While studying wild gorillas in Rwanda last year, a team of vets observed something very exciting: a young female using a stick to forage for ants. While you may have heard of apes performing similar behaviors before, this is the first time that gorillas have ever been spotted using tools to acquire food in the wild.
Observing tool use in animals is exciting because it highlights similarities between humans and other members of the animal kingdom in terms of problem solving skills and dexterity. Although we now know that many different animals use tools, such as crows, dolphins and primates, prior to Jane Goodall’s observations of chimpanzees stripping the leaves off twigs and using them to dig out termites, it was believed that only humans made and used tools. It was this behaviour that scientists initially believed separated us from other animals, but we’ve known this is not the case for some 50 years now. So although this is a well-recognized behavior, it remains relatively rare.
The behavior was spotted by a team of vets studying a group of mountain gorillas residing in the Volcanoes National Park, Rwanda. The group has 23 members, including three silverback males, seven adult females, and several juveniles and infants. As described in the American Journal of Primatology, a male was seen sticking his hand into a hole in the ground in an attempt to catch ants for food. He quickly pulled it back out and ran away, presumably because he was bitten.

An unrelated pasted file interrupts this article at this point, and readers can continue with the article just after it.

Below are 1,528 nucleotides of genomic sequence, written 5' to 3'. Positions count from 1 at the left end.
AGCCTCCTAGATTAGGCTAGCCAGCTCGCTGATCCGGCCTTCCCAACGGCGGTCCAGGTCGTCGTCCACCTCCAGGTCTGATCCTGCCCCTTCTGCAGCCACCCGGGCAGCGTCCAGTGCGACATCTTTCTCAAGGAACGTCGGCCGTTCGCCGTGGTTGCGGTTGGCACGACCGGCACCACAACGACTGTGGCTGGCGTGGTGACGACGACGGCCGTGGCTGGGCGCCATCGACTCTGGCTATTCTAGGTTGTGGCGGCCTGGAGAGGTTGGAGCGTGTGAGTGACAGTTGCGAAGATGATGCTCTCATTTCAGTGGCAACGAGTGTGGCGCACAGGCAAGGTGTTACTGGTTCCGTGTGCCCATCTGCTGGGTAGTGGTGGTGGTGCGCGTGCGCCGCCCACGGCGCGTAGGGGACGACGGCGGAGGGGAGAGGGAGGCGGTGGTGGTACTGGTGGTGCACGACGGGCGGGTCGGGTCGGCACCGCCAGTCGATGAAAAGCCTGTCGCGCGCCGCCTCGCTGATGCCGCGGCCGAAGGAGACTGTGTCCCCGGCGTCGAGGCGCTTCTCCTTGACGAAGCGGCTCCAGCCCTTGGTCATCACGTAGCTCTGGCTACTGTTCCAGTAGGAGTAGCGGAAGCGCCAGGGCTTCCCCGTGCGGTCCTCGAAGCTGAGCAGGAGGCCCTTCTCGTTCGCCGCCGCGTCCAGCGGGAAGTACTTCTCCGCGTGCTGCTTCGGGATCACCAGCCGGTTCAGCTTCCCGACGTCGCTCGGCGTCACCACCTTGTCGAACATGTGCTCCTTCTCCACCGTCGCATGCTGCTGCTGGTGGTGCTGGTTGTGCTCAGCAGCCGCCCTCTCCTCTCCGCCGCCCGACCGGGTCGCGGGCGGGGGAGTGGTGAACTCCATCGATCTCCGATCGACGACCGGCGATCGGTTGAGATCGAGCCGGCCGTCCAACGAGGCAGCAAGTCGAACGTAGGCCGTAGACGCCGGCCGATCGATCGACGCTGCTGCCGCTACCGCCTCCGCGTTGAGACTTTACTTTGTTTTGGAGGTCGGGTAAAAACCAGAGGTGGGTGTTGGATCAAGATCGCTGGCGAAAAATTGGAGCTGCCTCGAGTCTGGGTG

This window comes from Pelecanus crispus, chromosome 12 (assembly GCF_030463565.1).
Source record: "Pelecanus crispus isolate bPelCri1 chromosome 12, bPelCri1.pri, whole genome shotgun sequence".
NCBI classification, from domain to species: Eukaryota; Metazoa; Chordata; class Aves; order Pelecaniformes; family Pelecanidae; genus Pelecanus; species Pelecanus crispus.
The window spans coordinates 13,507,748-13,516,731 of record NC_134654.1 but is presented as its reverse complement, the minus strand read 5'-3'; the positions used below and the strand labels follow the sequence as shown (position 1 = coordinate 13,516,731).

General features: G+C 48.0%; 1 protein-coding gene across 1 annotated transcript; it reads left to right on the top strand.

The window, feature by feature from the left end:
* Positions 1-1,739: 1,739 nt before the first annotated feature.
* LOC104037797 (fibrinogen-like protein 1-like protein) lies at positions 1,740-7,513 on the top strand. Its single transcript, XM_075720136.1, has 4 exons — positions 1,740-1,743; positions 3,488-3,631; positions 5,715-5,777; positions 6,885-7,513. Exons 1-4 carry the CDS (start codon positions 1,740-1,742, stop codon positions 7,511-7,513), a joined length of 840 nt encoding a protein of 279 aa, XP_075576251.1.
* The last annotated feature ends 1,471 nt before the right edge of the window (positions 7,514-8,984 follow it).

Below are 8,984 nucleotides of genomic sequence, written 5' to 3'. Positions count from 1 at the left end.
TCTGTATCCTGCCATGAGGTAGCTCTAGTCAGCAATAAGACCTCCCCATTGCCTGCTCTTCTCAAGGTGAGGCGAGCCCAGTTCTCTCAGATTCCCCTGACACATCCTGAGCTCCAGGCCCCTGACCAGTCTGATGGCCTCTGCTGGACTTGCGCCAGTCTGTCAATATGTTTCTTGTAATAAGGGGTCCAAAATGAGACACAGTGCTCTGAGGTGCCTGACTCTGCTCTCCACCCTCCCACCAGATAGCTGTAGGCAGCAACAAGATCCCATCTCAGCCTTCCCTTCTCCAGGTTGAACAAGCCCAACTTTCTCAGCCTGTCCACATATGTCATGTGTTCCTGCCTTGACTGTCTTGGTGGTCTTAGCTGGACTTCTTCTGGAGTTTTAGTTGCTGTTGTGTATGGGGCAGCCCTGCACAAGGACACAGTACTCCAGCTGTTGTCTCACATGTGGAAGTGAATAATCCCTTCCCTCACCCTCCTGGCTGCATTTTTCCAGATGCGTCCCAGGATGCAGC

A female who had been watching the situation then approached the hole and repeated his actions. However, rather than accepting defeat, she picked up a nearby twig and used it to fish out ants which she then proceeded to munch on without being bitten.
Scientists are particularly interested in tool use in apes because it not only sheds light on the abilities of early humans, but also suggests that tool use may have its origins before the split between early humans and other ape lineages occurred. Chimpanzees have been observed making and using tools for a variety of purposes; such as fishing for termites, scooping out food and drinking. Scientists are also familiar with orang-utans using branches to forage for food, for example using poles to acquire fish from nets after watching humans spear fishing.
It was not until 2005 that the first observations of tool use in wild gorillas were made, when a female was spotted using a branch as a depth gauge before attempting to cross a pool of water. However, unlike other ape species, wild gorillas had never been seen using tools to eat prior to these latest observations.
While gorillas have been spotted using a range of tools in captivity for a variety of purposes, such as drinking, this behaviour has scarcely been observed in the wild. But this does not necessarily mean it is rare, as it could be due to a lack of studies. Furthermore, captive gorillas have less to do than wild gorillas and often have novel objects placed in their enclosures, both of which are likely to encourage experimentation.